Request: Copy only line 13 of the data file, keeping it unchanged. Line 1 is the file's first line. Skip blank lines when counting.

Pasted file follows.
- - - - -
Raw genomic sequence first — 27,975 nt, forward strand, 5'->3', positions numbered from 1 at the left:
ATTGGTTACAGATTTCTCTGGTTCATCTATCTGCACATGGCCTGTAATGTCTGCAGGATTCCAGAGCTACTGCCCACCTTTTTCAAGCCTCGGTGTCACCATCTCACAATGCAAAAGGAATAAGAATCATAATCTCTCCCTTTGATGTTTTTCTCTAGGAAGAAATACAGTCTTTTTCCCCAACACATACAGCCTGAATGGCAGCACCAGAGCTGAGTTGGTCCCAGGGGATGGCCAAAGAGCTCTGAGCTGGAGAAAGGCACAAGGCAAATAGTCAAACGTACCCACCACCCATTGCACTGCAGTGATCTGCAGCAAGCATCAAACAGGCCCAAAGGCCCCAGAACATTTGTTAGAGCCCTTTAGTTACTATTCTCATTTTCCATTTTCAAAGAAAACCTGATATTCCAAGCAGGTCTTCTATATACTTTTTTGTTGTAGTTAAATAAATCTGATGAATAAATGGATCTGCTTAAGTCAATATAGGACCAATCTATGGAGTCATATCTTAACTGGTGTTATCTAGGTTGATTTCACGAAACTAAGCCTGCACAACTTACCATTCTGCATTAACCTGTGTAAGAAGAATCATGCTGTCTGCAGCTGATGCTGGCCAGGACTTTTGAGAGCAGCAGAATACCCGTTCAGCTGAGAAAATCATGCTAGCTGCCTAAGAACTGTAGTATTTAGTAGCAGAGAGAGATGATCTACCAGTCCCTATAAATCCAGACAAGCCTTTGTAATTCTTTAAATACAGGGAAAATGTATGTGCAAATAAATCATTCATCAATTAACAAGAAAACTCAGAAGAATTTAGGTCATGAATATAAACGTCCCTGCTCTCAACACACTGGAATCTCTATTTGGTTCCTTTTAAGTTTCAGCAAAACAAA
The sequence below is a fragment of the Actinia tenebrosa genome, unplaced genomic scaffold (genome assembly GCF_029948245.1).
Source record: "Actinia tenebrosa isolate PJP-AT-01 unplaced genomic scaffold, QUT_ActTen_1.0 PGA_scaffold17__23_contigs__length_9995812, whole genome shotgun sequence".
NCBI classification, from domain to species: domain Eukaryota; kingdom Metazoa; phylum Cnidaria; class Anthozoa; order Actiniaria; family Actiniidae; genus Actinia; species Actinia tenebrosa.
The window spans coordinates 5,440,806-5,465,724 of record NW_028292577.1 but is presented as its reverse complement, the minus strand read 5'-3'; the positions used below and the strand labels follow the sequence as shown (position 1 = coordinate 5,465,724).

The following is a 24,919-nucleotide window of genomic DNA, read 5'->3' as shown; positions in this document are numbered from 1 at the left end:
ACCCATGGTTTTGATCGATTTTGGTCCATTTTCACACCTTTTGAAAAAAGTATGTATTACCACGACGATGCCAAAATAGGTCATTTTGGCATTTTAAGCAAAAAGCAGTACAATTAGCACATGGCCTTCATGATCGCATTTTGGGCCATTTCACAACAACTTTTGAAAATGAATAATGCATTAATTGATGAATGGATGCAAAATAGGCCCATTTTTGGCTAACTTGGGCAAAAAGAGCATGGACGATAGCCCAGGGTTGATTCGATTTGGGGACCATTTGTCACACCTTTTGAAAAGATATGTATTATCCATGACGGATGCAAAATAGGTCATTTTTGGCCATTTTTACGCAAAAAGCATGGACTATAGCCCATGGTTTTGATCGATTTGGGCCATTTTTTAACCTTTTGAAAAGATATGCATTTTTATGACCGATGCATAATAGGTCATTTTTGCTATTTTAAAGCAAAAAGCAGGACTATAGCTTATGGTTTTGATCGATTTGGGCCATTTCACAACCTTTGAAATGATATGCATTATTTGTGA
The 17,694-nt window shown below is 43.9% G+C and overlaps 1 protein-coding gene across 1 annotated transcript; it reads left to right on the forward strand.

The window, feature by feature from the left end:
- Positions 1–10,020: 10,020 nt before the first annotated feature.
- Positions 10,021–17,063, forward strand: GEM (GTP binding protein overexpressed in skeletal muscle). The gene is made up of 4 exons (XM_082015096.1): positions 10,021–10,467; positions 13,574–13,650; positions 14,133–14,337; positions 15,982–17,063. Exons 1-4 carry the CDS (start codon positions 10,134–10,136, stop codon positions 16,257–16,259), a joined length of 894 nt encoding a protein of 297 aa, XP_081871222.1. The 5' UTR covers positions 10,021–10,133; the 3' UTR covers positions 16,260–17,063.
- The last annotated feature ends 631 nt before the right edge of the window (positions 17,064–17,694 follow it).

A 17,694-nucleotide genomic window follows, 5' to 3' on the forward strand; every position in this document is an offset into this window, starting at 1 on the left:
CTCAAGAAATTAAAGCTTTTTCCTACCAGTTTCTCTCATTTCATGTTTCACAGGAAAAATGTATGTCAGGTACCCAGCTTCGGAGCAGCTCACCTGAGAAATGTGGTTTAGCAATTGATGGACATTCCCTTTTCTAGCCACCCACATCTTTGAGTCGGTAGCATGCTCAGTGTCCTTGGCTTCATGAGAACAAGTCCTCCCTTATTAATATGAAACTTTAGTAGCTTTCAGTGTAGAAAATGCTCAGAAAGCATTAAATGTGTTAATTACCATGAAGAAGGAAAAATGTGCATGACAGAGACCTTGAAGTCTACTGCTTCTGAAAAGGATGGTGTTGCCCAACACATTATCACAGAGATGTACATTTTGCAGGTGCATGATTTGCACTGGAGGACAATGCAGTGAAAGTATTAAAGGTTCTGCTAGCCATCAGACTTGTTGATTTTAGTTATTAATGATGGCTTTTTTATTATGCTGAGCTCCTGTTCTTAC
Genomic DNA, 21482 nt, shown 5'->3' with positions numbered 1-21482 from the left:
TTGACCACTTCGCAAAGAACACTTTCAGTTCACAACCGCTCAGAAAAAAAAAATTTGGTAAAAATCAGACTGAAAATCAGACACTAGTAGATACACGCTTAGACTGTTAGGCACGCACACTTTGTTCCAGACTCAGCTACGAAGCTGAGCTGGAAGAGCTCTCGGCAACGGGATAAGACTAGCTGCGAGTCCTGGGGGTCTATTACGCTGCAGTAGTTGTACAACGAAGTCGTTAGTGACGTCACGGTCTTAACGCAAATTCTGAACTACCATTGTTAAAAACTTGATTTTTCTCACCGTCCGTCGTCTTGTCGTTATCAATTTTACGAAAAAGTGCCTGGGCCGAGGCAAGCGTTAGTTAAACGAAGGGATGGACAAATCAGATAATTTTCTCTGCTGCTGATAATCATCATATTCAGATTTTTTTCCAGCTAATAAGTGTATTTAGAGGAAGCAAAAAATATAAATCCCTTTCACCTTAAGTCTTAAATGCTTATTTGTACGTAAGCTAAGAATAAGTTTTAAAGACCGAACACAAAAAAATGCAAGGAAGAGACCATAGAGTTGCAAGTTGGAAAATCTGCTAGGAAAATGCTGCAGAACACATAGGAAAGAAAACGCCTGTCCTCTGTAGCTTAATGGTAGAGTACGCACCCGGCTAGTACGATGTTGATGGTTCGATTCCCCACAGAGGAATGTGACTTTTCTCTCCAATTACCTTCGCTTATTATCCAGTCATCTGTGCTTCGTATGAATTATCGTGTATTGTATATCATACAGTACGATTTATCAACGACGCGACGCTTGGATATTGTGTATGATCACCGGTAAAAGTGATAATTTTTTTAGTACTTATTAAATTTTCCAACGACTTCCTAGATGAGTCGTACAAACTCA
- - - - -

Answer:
- The last annotated feature ends 631 nt before the right edge of the window (positions 17,064–17,694 follow it).